Commentary for Ki Tavo

26 Sep

This week’s parshah almost exclusively deals with the concept of reward and punishment, and does so in very stark terms.  If you do what God wants, many good things will happen to you.  If you don’t, many bad things will happen to you.  If you do this you will be blessed, but if you do that you will be cursed.  Before we get to that, though, there is a section dealing with the ritual for the contribution of tithes, which has a very strange component:

“When you have set aside in full every tithe of your produce in the third year- the year of the tithe- and you have given it to the Levite, the stranger, the orphan, and the widow, that they may eat their fill in your settlements.  Then you shall say before the Lord your God: “I have cleared out the consecrated portions from my household and I have given it to the Levite and the stranger, the orphan and the widow, just as You have commanded me; I have not transgressed any of Your commandments and have not forgotten.  I have not eaten of it while in intense mourning, I have not removed it while impure, and I did not give it for the needs of the dead; I have hearkened to the voice of the Lord my God; I have acted according to everything you have commanded me.  Look down from Your holy abode, from heaven, and bless Your people Israel and the soil you have given us as You swore to our forefathers, a land flowing with milk and honey (Deut. 26:12-15).”

The connection to reward and punishment becomes obvious at the end, but this differs from the rest of the parshah with this required verbal declaration, which seems entirely pointless.  God is God, so of course God knows that we have tithed correctly, and we know that we have finished tithing correctly or else we wouldn’t be making this declaration, so for whose benefit is this being done.

The listing of the specific mitzvot of tithing is similarly unnecessary.  God knows the mitzvot of proper tithing, and so do we.  If we have, by some chance, forgotten one of the mitzvot of tithing, listing those mitzvot here does not serve as an effective last-second reminder because the middle of the ceremony of declaring that we did tithe correctly is a little too late to remind us that we have forgotten something.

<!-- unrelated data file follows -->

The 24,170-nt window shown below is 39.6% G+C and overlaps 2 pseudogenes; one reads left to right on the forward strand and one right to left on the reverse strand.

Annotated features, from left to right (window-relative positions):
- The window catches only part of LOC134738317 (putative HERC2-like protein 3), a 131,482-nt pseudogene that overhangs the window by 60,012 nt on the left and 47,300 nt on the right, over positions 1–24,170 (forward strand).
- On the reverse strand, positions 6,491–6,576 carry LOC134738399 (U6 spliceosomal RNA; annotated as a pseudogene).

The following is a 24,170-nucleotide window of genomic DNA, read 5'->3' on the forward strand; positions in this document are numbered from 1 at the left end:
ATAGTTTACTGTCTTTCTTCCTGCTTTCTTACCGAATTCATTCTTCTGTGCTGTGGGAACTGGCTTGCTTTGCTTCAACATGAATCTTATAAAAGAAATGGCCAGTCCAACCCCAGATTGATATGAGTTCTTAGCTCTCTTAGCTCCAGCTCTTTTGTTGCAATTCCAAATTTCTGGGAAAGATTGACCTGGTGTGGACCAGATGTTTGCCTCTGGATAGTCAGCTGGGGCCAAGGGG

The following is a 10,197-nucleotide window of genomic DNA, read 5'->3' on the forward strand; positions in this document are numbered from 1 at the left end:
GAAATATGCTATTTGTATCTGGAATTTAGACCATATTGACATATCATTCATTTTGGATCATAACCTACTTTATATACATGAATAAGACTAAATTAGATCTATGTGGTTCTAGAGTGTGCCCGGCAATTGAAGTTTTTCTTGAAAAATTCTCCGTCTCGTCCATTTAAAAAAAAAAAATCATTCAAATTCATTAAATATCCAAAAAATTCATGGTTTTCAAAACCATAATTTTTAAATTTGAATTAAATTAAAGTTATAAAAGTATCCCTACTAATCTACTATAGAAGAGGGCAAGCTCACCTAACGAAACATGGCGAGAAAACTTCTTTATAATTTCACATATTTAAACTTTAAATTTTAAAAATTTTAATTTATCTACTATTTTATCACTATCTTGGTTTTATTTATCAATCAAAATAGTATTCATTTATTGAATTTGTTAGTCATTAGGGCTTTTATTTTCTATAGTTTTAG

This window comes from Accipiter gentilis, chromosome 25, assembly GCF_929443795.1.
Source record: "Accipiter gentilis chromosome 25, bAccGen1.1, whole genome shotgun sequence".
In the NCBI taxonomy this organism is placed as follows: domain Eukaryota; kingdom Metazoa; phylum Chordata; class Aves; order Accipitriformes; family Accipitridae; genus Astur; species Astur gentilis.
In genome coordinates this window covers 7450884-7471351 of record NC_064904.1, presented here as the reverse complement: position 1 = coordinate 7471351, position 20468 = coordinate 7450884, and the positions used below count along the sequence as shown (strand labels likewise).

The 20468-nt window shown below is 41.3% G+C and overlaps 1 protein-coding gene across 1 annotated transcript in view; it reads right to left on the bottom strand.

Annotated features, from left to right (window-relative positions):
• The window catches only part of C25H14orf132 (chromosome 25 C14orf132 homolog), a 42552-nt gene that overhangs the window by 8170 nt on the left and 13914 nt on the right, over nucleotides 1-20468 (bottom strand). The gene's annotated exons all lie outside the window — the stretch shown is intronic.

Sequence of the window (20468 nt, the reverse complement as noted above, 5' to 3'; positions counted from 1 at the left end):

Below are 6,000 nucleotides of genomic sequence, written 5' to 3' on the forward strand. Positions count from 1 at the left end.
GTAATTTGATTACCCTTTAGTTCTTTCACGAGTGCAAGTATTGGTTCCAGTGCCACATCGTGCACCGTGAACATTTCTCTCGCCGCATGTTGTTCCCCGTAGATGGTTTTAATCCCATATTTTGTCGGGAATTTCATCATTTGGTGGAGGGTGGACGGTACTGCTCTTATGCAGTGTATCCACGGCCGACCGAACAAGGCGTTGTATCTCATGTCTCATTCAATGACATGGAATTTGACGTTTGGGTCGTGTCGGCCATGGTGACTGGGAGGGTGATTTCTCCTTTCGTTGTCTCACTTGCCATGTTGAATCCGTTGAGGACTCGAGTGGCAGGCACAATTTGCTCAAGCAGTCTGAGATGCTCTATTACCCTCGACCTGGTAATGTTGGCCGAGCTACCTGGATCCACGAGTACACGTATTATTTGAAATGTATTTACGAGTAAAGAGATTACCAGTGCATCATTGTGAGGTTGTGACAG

The Etz Chayim chumash’s commentary to Deut. 26:13 points out that this ceremonial declaration would have been performed either in their homes before bringing the tithe to its depository, in shul, or in the public depository itself.  In the latter two cases, this loud public declaration would let others know of the mitzvah the donor had just performed, allowing for him or her to be publicly commended for this deed.  We often say that humility is a virtue, but in a society where we are trying to teach good behavior, it is important that those who do good be acknowledged by the community, to show that the example they have set is a worthy one to follow.

The donor’s declaration ends with a prayer of blessing and sustenance not merely for the donor and his or her family, but for the entire nation.  If the entire nation was as persistent in their observance of these mitzvot as the one making the declaration, that prayer will be answered, as God promises in Deut. 15: 4-11, promising that those who open their hands to the needy will never find themselves wanting.

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